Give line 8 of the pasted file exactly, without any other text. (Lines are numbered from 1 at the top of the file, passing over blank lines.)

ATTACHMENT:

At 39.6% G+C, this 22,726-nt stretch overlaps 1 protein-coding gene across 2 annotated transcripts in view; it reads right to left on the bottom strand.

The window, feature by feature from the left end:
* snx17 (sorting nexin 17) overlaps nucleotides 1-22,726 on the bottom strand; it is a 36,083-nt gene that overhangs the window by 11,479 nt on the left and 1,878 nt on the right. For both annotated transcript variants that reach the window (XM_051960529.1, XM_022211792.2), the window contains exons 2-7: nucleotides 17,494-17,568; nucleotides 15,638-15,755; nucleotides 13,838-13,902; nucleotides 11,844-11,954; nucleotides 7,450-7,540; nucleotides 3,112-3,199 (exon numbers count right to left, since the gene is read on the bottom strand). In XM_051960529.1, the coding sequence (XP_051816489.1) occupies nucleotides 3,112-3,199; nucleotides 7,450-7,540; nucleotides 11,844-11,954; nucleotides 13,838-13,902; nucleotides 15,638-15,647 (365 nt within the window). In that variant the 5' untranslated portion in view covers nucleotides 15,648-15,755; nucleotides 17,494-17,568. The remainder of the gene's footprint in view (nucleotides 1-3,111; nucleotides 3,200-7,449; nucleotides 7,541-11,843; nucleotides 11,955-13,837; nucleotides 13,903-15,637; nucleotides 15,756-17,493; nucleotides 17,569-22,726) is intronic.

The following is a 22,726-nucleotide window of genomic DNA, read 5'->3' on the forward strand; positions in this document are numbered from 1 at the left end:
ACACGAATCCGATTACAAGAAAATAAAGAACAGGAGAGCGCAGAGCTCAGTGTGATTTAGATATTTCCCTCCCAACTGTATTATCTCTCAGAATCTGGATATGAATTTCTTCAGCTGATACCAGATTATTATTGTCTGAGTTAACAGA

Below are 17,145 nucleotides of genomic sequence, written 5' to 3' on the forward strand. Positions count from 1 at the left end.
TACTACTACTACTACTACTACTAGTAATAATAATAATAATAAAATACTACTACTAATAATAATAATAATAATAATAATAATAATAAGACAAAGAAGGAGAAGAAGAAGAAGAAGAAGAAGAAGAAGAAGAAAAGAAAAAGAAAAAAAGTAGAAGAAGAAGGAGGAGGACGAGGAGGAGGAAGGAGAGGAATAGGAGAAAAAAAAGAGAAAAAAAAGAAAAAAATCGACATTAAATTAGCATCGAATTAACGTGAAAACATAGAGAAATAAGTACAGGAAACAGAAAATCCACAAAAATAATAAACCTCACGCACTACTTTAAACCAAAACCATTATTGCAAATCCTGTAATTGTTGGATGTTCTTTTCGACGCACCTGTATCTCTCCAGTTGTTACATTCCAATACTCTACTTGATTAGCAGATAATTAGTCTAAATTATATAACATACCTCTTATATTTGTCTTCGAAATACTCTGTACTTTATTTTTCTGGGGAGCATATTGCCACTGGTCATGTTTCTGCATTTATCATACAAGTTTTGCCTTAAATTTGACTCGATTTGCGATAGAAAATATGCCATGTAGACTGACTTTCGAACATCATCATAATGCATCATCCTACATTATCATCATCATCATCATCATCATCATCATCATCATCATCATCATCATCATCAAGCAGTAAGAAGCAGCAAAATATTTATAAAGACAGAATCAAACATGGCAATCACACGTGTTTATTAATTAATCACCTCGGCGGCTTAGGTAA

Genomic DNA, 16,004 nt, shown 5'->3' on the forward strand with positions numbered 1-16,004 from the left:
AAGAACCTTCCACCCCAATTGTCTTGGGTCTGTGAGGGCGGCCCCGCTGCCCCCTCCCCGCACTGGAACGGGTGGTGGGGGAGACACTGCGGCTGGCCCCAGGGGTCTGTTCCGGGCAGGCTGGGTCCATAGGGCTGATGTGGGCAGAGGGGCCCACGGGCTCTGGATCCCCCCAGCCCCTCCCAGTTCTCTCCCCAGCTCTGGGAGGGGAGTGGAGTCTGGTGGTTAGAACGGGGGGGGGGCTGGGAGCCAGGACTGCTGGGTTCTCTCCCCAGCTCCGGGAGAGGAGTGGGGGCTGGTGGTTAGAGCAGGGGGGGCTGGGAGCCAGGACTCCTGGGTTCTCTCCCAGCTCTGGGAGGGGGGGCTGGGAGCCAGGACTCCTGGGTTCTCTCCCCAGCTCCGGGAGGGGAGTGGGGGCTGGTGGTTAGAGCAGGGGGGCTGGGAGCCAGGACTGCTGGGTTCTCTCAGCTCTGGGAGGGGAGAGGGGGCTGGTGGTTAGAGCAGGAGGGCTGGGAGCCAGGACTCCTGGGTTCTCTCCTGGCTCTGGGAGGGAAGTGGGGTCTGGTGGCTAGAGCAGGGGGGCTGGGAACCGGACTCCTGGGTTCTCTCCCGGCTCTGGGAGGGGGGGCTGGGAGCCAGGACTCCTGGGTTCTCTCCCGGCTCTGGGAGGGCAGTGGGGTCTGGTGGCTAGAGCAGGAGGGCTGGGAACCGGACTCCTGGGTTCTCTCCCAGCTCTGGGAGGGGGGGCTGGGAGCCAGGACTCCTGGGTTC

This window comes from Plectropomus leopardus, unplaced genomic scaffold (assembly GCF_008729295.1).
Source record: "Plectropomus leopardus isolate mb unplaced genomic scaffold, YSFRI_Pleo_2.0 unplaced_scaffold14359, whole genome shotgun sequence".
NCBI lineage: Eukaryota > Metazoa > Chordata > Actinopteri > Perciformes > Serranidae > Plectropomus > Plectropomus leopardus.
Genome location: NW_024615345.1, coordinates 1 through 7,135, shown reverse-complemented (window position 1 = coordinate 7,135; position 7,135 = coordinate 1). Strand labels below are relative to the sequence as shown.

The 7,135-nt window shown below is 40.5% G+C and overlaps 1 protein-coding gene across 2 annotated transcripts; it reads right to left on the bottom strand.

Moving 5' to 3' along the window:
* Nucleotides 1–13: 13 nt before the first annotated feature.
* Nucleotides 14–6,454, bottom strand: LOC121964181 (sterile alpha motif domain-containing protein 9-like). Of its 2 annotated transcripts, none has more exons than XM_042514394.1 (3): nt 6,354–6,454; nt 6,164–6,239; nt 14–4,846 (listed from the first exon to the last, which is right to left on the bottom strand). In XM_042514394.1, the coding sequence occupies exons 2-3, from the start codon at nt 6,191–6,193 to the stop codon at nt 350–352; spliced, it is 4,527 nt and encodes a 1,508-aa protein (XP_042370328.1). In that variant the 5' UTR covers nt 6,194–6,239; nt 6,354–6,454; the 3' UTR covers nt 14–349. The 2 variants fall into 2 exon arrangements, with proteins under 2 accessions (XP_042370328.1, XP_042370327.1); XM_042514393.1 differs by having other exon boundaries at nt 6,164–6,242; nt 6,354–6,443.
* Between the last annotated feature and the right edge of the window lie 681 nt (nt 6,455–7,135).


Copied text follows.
Genomic DNA, 16,004 nt, shown 5'->3' on the forward strand with positions numbered 1-16,004 from the left: